If there is a creature more genetically incapable of spending money wisely than the university student, it has yet to be discovered in the wild. There are good reasons for this lack of responsible spending among humans between 18 and 22 years old. The human brain takes about 25 years to fully mature. You cannot expect children with unfinished brains to be able to consistently make good decisions about money. The problem isn’t just mental, but emotional. Young adults can be emotionally volatile. Handling money can be an emotional proposition. When emotions run high, so does the credit card bill.
Another reason for the spending challenge with college students is that up to that point in their lives, they haven’t had much experience handling money. You probably don’t let your teen pay the bills or buy groceries. They might have some limited access to money with practically no access to the responsibility required to handle it well. Suddenly, they are living a thousand miles from home. There is no one to tell them they can’t order their favorite pizza every night, or go to that club, or buy that leather jacket, or a thousand other things in the moment they decide is more important than textbooks.
That said, there are things important enough for college students to spend your hard-earned money on. If your kid asks to use your credit card, it is okay to say yes to any one of the following:
As you know all too well by now, college is expensive. On top of tuition are a whole host of expenses such as,
- Spending money
If your teen is having trouble with their grades, you will also need to pony up for study aids. One of the most useful types of study aid you can get is the kind that offers realistic practice exams for those really challenging courses. The good ones are based on real courses offered at top universities.
The reason you should want to pay for this is as much economic as it is a desire to see your child succeed. As mentioned already, college is expensive. It is even more expensive to pay all that money only for your child to flame out. You will set tens of thousands of dollars on fire if your child fails to succeed academically. Study aids save you money as well as provide your child their best chance for academic success.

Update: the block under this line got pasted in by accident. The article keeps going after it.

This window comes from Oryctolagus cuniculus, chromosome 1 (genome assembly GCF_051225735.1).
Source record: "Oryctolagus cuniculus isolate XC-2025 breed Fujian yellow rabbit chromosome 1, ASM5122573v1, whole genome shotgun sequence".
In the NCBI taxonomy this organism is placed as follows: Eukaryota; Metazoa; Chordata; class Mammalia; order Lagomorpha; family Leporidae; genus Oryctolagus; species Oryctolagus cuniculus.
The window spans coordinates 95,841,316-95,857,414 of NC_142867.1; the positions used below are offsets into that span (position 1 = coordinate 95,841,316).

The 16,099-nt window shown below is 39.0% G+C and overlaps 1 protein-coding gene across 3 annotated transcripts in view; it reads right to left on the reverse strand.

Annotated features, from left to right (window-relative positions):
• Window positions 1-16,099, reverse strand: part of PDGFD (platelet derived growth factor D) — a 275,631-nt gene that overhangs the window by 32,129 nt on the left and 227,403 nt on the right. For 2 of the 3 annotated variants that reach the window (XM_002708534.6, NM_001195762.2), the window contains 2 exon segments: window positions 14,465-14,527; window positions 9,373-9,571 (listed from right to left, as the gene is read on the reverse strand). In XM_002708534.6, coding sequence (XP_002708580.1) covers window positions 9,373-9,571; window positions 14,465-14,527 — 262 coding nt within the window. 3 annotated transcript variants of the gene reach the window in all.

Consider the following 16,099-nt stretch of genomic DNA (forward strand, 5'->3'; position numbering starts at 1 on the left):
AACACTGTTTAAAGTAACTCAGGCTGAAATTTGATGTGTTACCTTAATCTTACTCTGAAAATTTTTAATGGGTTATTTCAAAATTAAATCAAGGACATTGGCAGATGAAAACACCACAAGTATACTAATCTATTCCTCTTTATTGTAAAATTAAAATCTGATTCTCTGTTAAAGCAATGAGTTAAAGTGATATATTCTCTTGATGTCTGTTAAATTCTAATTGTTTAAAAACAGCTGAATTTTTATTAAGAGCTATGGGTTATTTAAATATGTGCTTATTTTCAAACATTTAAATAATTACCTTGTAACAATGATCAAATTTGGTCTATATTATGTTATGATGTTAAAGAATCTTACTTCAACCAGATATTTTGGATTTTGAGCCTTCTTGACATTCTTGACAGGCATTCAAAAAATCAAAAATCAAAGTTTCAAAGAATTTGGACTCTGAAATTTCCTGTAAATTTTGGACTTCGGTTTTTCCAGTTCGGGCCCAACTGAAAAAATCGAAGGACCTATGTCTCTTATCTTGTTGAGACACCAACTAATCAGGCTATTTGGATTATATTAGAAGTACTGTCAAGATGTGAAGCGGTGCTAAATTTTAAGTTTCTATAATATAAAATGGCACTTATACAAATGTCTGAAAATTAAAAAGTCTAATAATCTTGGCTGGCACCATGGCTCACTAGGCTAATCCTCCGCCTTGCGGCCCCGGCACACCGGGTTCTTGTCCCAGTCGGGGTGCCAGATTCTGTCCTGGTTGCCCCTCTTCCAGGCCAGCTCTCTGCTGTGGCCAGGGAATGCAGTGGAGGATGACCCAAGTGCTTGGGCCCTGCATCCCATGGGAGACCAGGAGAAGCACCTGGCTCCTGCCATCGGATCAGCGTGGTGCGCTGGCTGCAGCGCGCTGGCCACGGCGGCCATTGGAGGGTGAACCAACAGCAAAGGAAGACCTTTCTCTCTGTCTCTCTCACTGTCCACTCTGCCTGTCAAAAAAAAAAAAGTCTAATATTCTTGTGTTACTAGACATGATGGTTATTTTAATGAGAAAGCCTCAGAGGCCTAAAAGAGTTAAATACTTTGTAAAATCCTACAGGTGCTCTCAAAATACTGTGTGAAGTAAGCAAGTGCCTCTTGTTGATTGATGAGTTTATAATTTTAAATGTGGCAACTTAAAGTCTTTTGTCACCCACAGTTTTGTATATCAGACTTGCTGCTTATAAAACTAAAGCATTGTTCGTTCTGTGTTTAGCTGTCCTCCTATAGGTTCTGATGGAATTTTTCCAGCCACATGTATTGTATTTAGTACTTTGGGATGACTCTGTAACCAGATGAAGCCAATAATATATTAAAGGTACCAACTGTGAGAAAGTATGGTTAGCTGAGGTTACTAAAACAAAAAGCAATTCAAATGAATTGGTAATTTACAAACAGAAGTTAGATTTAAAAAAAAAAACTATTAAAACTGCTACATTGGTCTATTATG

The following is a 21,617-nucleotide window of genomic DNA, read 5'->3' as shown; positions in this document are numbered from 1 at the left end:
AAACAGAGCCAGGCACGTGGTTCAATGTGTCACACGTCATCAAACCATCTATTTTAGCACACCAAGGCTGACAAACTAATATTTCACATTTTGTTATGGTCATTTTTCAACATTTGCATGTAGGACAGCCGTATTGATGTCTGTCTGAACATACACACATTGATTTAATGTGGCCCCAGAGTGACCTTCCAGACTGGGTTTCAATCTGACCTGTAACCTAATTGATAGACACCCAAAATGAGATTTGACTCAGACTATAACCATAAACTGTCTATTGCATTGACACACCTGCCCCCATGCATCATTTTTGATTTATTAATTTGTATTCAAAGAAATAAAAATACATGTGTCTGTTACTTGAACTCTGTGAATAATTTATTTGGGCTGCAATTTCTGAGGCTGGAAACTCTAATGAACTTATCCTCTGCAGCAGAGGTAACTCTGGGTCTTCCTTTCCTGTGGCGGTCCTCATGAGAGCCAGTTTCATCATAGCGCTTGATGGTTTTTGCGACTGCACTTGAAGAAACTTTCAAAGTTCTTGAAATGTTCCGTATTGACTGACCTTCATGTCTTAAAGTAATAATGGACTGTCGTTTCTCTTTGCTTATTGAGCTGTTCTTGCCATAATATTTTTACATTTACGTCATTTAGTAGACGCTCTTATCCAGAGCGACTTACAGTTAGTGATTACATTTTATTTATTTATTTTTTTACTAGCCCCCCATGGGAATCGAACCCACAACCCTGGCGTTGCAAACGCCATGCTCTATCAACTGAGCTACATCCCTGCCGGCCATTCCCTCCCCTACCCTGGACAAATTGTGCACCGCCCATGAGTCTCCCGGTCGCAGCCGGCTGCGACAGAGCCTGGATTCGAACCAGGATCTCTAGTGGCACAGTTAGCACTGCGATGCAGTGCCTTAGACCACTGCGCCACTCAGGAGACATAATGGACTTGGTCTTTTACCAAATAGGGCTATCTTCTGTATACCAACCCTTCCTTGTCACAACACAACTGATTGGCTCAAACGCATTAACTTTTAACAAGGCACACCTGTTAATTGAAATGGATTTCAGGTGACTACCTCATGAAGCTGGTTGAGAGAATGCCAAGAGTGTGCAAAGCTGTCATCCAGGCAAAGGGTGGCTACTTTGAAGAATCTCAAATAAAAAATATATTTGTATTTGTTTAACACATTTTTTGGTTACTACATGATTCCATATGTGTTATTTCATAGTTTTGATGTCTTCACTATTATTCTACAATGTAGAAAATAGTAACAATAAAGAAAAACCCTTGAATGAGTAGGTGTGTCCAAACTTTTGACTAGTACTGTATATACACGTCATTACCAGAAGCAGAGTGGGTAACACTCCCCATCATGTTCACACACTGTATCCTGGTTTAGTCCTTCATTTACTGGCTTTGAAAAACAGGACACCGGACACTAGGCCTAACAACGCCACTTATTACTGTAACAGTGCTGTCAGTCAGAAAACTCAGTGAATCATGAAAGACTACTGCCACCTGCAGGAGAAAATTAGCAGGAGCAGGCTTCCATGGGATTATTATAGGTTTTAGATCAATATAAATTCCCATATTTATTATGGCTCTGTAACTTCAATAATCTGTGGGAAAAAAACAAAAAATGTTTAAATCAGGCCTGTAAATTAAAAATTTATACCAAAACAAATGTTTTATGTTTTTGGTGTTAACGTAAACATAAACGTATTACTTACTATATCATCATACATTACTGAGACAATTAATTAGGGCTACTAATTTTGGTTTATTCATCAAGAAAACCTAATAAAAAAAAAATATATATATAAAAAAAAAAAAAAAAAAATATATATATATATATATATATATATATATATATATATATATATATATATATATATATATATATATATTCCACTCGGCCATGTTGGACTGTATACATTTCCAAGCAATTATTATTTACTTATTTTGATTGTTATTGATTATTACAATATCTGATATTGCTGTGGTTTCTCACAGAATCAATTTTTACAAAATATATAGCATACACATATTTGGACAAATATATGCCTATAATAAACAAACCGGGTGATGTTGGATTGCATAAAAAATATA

Things That Will Last
One of the best ways to waste money on every purchase you make is to buy low-quality items. Low-quality is not the same as inexpensive. There are plenty of things you can buy that are inexpensive that are not cheap. And many expensive things that are comically awful. The key is to focus less on the price and more on the overall value proposition. Quality is one of the biggest parts of the value proposition.
Emotional purchasing seldom takes quality into consideration. Emotions tend to prioritize other characteristics such as initial price, aesthetic appeal, popularity, and desirability. When you really want something, you find ways to justify it. You seldom consider how long that product will last. Some things cost more money up front but that is because it is the last one you will buy for a very long time. You will not have to keep replacing it with other subpar versions of the thing you need. When your college needs you to make a big purchase for them, do a little research and be sure you are getting something that will last.
Don’t choose your college-bound child’s cell phone carrier on the basis of TV commercials. The carrier where you live might not be the best choice where they go to school. They need good wifi which they will probably have on campus. But they might need to tether their laptop at other times. A slow and unreliable connection can be a real disadvantage for today’s college students. So don’t let hype or price be the deciding factor. Get them the best connectivity available in the place they will need it the most.
Not everything your child wants to spend money on is wasteful. Just most of it. Among the worthwhile expenses are study tools, quality items, and the best connectivity in the area.